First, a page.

Microsoft added muscle to Power BI Report Server (PBRS), its on-premises self-service analytics and enterprise reporting solution, in the latest preview release.
The report server is already a powerful analytics and business intelligence app, but this version added support for data sources outside of those provided by SQL Server Analysis Services.
Power BI Adds Data Sources
According to a blog post by Christopher Finlan, senior program manager for Power BI, in addition to the new data sources, this version allows users to view and interact with Excel Workbooks.
Connecting to additional data sources requires no special configuration:
“With this August 2017 preview, users can create Power BI reports in Power BI Desktop that connect to any data source, and publish their reports to Power BI Report Server,” Finlan explained in the post.
“There's no special configuration required to enable this functionality — simply install and configure the August 2017 preview version of Power BI Report Server on your machine.”
Power BI Report Server
Microsoft released Power BI Report Server in May to provide a place for users to host reports that have been created internally with existing analytics and intelligence applications.
In June, Microsoft added an integration with SQL Server Analysis Services data sources, which provided the ability to create and publish Power BI reports on premises.
It was a big move, but not enough. According to Finlan, the company received repeated requests from users to extend the number of data sources. The result is the August Preview release.
“The June 2017 version of Power BI Report Server gave users the ability to create and publish Power BI reports on-premises by connecting to SQL Server Analysis Services data sources,” Finlan's post read.
“Since then, we’ve heard repeatedly from customers about their need to publish Power BI reports created against other data sources and are pleased to give you an early preview of our progress.”
Power BI With Excel Workbooks
The Power BI integration with Excel Workbooks gives users a single location to publish, view and interact with their self-service content.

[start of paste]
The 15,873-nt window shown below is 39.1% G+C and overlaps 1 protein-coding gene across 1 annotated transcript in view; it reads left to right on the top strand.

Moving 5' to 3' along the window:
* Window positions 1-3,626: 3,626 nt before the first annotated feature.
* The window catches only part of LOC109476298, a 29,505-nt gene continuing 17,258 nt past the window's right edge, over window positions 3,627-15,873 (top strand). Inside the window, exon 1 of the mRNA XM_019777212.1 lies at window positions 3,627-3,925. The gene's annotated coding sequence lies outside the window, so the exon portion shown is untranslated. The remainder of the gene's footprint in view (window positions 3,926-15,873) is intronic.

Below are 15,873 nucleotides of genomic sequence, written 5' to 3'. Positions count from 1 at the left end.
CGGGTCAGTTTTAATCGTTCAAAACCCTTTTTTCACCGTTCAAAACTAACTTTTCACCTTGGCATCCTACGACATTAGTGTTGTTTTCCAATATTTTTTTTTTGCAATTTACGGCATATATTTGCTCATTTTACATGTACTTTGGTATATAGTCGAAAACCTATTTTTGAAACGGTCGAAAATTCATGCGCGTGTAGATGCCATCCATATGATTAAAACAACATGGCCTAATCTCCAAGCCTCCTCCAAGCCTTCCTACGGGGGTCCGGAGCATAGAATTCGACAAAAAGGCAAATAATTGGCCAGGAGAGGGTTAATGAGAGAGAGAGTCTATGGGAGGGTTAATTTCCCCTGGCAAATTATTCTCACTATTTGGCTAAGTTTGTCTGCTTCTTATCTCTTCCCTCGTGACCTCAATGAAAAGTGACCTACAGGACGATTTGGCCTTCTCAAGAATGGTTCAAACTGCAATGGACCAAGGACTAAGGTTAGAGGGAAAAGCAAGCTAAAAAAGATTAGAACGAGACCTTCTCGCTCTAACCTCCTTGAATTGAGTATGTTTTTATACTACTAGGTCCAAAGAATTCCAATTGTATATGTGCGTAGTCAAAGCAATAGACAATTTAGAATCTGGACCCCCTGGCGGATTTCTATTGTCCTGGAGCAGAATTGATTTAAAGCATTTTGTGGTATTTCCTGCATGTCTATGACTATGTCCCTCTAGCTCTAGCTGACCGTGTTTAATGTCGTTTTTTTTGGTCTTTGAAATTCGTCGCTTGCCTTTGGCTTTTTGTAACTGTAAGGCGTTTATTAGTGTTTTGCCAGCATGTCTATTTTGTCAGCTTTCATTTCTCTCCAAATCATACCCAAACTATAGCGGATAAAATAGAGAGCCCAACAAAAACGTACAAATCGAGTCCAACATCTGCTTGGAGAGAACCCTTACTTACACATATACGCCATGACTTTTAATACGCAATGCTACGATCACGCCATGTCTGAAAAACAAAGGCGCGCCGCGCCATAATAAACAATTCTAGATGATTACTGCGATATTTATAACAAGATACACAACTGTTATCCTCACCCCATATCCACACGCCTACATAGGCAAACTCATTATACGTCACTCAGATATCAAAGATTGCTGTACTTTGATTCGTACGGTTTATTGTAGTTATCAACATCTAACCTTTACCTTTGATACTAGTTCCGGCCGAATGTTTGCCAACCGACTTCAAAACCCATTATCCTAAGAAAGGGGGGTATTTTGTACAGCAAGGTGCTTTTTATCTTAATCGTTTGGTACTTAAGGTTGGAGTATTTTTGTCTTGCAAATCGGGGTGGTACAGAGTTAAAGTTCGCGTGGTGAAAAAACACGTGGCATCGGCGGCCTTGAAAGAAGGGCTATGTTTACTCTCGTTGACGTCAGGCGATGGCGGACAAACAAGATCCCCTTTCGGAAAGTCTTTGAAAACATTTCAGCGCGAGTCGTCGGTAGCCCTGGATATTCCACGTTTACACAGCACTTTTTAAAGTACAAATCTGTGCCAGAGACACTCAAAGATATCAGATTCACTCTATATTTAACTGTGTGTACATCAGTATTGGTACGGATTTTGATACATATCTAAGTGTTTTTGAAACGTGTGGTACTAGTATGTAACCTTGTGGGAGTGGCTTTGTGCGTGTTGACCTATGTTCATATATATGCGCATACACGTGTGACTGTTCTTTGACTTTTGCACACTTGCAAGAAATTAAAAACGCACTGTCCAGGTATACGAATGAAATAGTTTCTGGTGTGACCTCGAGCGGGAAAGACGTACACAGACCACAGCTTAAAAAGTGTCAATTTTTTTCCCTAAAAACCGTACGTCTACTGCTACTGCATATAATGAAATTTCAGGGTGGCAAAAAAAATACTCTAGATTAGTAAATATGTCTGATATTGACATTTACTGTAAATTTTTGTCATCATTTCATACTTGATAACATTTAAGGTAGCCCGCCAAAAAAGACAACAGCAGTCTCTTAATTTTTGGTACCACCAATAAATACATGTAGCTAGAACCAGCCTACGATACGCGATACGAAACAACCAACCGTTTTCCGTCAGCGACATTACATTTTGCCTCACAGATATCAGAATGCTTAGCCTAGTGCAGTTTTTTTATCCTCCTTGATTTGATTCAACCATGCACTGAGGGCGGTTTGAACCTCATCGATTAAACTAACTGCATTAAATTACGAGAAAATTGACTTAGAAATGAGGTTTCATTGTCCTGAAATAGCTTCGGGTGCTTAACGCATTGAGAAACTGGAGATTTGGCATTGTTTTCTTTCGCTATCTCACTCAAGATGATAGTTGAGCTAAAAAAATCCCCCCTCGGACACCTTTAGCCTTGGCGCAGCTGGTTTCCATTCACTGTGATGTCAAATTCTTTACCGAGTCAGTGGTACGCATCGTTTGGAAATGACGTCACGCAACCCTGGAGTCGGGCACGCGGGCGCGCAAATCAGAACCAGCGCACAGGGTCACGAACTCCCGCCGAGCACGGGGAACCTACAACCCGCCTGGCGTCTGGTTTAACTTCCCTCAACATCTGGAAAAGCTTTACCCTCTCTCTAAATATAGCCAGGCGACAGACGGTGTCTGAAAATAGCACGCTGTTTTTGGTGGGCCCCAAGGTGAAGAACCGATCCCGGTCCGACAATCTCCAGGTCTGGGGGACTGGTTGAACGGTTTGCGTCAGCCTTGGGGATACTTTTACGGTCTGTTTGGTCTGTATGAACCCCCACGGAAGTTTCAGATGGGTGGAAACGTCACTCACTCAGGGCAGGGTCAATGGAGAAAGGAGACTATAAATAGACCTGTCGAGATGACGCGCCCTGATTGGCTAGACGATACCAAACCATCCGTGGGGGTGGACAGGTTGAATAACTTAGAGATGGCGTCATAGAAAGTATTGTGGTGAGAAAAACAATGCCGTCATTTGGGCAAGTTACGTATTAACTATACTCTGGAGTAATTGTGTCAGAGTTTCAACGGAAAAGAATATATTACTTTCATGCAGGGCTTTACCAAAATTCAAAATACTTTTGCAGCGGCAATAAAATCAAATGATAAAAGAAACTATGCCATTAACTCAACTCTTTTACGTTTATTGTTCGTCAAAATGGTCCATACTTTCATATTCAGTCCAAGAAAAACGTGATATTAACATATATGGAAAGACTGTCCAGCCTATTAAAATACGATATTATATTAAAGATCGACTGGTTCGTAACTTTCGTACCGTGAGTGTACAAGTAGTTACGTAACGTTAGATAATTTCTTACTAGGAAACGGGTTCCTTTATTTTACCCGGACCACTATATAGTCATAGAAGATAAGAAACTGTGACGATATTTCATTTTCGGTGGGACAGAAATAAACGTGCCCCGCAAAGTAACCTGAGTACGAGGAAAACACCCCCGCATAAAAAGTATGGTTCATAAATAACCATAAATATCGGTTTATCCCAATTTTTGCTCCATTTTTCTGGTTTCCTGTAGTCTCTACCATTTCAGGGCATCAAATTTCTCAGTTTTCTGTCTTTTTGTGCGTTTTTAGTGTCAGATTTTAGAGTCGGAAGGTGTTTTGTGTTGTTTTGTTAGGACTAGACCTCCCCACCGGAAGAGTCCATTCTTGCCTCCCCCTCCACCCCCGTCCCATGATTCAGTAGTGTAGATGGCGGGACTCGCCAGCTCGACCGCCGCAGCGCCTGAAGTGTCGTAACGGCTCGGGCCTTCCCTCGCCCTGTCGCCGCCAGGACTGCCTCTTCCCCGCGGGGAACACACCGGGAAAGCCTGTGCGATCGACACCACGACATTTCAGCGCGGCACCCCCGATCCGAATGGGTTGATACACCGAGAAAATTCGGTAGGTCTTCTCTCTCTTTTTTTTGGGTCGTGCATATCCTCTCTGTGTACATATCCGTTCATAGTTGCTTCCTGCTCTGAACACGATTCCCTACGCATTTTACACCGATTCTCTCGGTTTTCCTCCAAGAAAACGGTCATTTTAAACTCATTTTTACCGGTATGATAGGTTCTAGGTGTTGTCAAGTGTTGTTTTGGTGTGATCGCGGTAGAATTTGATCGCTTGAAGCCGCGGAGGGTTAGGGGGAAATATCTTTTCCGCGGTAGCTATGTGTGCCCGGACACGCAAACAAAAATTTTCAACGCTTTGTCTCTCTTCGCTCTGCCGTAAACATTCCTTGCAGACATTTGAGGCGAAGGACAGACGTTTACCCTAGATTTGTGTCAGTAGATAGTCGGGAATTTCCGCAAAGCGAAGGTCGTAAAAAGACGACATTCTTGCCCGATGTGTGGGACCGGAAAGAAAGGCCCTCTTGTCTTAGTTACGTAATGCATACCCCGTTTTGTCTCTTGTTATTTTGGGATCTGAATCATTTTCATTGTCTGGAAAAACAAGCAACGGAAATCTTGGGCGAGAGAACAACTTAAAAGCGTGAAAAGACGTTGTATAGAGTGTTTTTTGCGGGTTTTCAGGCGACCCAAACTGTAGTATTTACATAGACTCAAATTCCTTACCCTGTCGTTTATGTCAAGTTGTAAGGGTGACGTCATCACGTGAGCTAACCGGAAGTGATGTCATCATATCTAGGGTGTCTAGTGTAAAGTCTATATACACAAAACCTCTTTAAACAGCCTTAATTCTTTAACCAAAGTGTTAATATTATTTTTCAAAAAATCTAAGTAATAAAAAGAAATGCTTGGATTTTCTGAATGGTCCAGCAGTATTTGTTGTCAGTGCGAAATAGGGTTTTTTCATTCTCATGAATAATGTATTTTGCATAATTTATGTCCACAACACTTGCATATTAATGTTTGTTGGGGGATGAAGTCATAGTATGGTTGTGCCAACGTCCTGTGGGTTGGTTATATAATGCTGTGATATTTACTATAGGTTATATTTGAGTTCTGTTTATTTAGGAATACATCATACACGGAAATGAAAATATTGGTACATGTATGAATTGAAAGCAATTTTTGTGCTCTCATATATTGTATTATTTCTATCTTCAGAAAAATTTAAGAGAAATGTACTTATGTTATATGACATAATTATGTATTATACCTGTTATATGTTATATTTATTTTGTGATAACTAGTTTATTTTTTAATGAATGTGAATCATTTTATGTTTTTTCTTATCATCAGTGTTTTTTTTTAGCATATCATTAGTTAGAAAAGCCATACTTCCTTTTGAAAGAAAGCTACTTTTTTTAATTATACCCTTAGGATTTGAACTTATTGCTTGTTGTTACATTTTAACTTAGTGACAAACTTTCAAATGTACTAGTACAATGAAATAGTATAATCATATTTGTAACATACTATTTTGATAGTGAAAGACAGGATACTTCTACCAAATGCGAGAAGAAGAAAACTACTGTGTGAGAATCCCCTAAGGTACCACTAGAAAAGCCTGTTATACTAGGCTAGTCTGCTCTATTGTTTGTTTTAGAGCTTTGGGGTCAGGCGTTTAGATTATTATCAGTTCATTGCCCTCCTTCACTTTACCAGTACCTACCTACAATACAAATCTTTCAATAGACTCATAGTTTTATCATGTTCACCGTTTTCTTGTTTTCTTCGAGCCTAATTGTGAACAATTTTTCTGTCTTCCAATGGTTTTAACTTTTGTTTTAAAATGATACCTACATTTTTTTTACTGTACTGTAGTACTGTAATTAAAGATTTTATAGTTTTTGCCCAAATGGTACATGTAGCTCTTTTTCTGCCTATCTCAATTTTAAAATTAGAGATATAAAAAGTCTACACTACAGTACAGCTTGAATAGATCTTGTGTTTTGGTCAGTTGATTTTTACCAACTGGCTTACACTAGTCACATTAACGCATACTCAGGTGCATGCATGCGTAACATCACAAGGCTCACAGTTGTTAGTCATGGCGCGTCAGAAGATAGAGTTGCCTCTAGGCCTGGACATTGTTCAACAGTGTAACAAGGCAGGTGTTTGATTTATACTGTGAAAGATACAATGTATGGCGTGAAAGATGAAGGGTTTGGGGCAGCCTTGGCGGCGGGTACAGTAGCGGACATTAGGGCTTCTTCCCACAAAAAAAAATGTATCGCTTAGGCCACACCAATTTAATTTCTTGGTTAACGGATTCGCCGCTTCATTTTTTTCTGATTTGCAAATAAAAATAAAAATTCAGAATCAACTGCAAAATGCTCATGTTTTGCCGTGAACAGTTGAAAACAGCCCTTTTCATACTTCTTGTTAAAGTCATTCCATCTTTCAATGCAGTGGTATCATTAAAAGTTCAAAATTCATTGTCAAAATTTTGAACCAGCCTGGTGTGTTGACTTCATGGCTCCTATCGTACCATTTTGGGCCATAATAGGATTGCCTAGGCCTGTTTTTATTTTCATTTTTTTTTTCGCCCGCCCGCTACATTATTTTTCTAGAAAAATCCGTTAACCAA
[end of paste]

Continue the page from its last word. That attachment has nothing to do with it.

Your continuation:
The Excel viewing feature requires a separate download of the Office Online Server software. It gives access to workbooks that contain a PowerPivot data model and have a live connection to SQL Server Analysis Services data sources.
Microsoft has been pulling the knot between Power BI and other apps a lot tighter. It has also recently announced the release of the Power BI solution template for Microsoft Dynamics 365 for Field Service.
Microsoft Keeps up With Power BI Releases
Earlier this year, Gartner named Microsoft a Leader in its Magic Quadrant (registration required) for Business Intelligence and Analytics Platforms, giving it top marks in terms of vision.
While Gartner noted Power BI enables users to author complex data mashups involving on-premises data sources easily. And while its customer reference scores placed it in the top quartile for ease of use and complexity of analysis, its pricing, which is putting downward pressure on the market, is also a major selling point.
However, the report also pointed out that customers often use Microsoft Power BI in combination with other BI tools, which is not surprising for a newer product with gaps in functionality.
Since the report's February release, Microsoft has released a number of updates, releasing the first preview in May, the general release in June and now this second preview.
“In a market that is constantly evolving with new innovations, leaders must demonstrate they are focused not only on current execution, but have a robust roadmap for the future. Microsoft engineers, partners and users collaborate to continually upgrade Power BI, so its tools get better every day,” Miguel Martinez, Power BI senior product marketing manager wrote in response to the Quadrant report.
While it is unclear what that roadmap will be, the release of the August preview shows Microsoft moving forward at a brisk clip.